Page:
Politics played no role in selecting Kanata zip code as COVID hotspot, says Elliot

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Politics have not played a role in designating a Kanata area neighborhood as a provincial COVID-19 hotspot, Health Minister Christine Elliott said on Tuesday.

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“There was absolutely no political motivation whatsoever,” Elliott said in response to a question at a press conference Tuesday afternoon.

The area with the postcode K2V, which is in the constituency of Long-Term Care Minister Merrilee Fullerton, has been the subject of questions about why it has been named as one of 113 COVID hotspots -19 in the province and one of three in Ottawa.

These hot spots will have priority access to vaccinations. Currently, anyone aged 50 and over is eligible. When vaccine supplies allow, all adults in hot spots will be eligible, according to provincial officials.

K2V had the second-lowest COVID-19 positivity rate in the city, according to data released late last month by the nonprofit ICES. It also has below average and low hospitalization and death rates.

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Unlike Ottawa’s other two hot spots – both located in the south-central part of the city – K2V does not contain any high-risk communities, according to Ottawa Public Health. For weeks, Ottawa Public Health has been giving priority access to vaccines in 21 high-risk communities based on neighborhood data on COVID-19 cases, hospitalizations and deaths. A number of these high-risk neighborhoods are in zip codes that have not been designated as provincial hot spots, but are in constituencies owned by opposition parties.

In a statement, Ottawa Public Health said it was “engaging with the province” in selecting FSAs (forward sortation areas, the first three digits of postal codes) in Ottawa.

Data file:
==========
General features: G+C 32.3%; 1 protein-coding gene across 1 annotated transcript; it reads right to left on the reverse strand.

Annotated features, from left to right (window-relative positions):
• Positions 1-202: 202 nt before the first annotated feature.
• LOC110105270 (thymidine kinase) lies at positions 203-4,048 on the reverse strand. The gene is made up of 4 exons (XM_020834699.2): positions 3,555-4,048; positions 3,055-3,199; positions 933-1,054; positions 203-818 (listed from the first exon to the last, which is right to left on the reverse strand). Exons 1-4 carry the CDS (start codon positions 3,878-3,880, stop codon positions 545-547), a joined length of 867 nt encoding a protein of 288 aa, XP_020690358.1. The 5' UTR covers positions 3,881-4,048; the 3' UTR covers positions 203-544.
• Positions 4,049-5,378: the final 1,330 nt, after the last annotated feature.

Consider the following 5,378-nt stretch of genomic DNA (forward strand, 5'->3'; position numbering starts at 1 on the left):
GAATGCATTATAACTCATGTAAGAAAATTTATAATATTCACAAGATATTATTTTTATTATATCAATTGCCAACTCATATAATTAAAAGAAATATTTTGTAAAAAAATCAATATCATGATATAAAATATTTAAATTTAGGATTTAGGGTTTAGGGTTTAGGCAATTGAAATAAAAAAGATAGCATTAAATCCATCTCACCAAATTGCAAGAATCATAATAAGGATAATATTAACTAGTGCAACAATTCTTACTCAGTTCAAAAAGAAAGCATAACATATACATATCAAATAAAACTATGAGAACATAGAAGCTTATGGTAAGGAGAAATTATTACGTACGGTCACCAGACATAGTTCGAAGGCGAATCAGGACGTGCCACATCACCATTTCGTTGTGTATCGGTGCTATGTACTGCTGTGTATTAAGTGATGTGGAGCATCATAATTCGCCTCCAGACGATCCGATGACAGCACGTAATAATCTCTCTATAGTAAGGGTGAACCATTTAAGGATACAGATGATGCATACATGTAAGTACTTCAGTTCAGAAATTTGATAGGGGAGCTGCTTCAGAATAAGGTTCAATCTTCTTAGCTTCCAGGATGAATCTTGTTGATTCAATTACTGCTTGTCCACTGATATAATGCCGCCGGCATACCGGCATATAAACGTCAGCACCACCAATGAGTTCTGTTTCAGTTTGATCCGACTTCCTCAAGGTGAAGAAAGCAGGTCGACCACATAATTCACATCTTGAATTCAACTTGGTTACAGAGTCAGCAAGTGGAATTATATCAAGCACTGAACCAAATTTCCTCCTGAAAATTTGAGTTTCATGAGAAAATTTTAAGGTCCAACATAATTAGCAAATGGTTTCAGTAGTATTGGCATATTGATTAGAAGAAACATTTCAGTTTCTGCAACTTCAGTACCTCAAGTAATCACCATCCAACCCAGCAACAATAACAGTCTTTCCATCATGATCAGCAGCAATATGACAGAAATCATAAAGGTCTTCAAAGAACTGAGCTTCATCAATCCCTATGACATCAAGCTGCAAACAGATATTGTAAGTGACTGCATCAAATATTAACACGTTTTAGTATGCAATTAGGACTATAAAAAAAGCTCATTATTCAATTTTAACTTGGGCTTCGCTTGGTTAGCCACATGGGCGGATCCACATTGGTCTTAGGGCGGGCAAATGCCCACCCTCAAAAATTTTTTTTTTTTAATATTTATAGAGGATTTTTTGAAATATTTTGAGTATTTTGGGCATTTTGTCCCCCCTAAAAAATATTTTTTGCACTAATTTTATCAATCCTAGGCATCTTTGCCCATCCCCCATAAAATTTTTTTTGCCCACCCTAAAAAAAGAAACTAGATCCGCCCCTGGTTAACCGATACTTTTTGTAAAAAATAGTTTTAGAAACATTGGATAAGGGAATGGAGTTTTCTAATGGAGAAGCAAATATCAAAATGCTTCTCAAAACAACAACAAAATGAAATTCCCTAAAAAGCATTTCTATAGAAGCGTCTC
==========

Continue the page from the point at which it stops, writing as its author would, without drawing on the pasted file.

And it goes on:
Responding to questions, Elliott said the K2V postal code was chosen based on the evidence and recommendation of Dr. Vera Etches, Ottawa’s chief medical officer of health, as well as the province’s chief medical offer. from Dr David Williams and his scientific opinion. table.

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Elliott said this area was specifically chosen because it has so many gathering parameters. She mentioned retirement homes and long-term care homes, whose residents would already be vaccinated during phase 1 of the vaccine rollout in the province, as well as apartment buildings with senior citizens, who are also already priority for vaccines.

She also said that there were people with intellectual and physical problems living in gathering places “and we have to protect them” in the neighborhood.

Glen Gower, Stittsville city councilor, who said he was trying to find out why this postcode was on the hotspot list, questioned the description of the small area as an area full of apartment buildings with the elderly.

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“These are all single-family homes and townhouses,” he said.

Much of the postal code is commercial, including the Canadian Tire Center and the businesses that surround it.